We know what to expect when the NYTimes moneymen call on their token minority, Brent Staples, to craft an Editorial of the Absurd on CorpEd's antiquated reforms that have effectively blown up public education along with the teaching profession. Staples' most recent effort does not disappoint, as he uses the most recent PISA release to apply his pretzel logic and funhouse lenses to make sense of the U. S. middle-of-the pack-rankings. Rather than regarding PISA as the most recent example of how CorpEd's policies have failed again to improve U. S. standings in the international testing contests, Staples does his best to make the Gates-Duncan backwards agenda to fit within what high scoring countries are doing to raise test performance moving forward.
I will focus on just one piece of the Staples' most recent muddle puddle, which deals with teacher quality:
. . . the most important effort [in Finland] has been in the training of teachers, where the country leads most of the world, including the United States, thanks to a national decision made in 1979. The country decided to move preparation out of teachers’ colleges and into the universities, where it became more rigorous. By professionalizing the teacher corps and raising its value in society, the Finns have made teaching the country’s most popular occupation for the young. These programs recruit from the top quarter of the graduating high school class, demonstrating that such training has a prestige lacking in the United States. In 2010, for example, 6,600 applicants competed for 660 available primary school preparation slots in the eight Finnish universities that educate teachers.
Compare that the U. S., where enrollment is down for education majors, salaries flat, and the profession marginalized by organizations like the New York Times Editorial Board and the Gates Foundation as being ineffective, untrustworthy, lazy, and unprepared by teacher prep programs with no standards. See below.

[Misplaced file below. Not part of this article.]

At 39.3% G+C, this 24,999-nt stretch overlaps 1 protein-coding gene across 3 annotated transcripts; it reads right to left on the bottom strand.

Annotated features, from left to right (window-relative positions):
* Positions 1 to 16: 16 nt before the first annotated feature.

The teacher training system in this country is abysmal by comparison. A recent report by the National Council on Teacher Quality called teacher preparation programs “an industry of mediocrity,” rating only 10 percent of more than 1,200 of them as high quality. Most have low or no academic standards for entry. Admission requirements for teaching programs at the State University of New York were raised in September, but only a handful of other states have taken similar steps.
It is notable here that Staples uses information from the corporate think tank, NCTQ, to make his judgments on teacher education program quality. You may wonder about an organization like NCTQ that makes sweeping evaluations without a single question on teacher ed faculty expertise, training, research, or even student ratings. And what are we to think of the newspaper of record leaning on a report shot through with shoddy methodology and a gaping absence of any research foundation.
But then we know opinion eschews evidence at the New York Times when it does not confirm the desired conclusion.
Finnish teachers are not drawn to the profession by money; they earn only slightly more than the national average salary. But their salaries go up by about a third in the first 15 years, several percentage points higher than those of their American counterparts. Finland also requires stronger academic credentials for its junior high and high school teachers and rewards them with higher salaries.
That's right--teachers in Finland are drawn to the profession because it is respected and valued. It is valued enough, in fact, the teacher education candidates are given full scholarships so that they do not enter teaching with a 20-30 thousand dollar debt from college loans. Where is NYTimes opinion on funding teacher education candidates?
And salary, let's do talk salary and "percentage points." Beginning teachers nationally made $35,672 last year, compared to $44,259 for others beginning fresh out of college.
And experienced teachers? Let's look at some data from, uh, the New York Times, which reported that in the U. S. the "salary level was 40 percent below the averagesalary of other American college graduates. In Finland, by comparison, the veteran teacher’s salary was 13 percent less than that of the average college graduate’s."
But these facts do not impress the New York Times shills for the billionaires who use their bullies' pulpit to shape opinion. At least that's the way it used to work.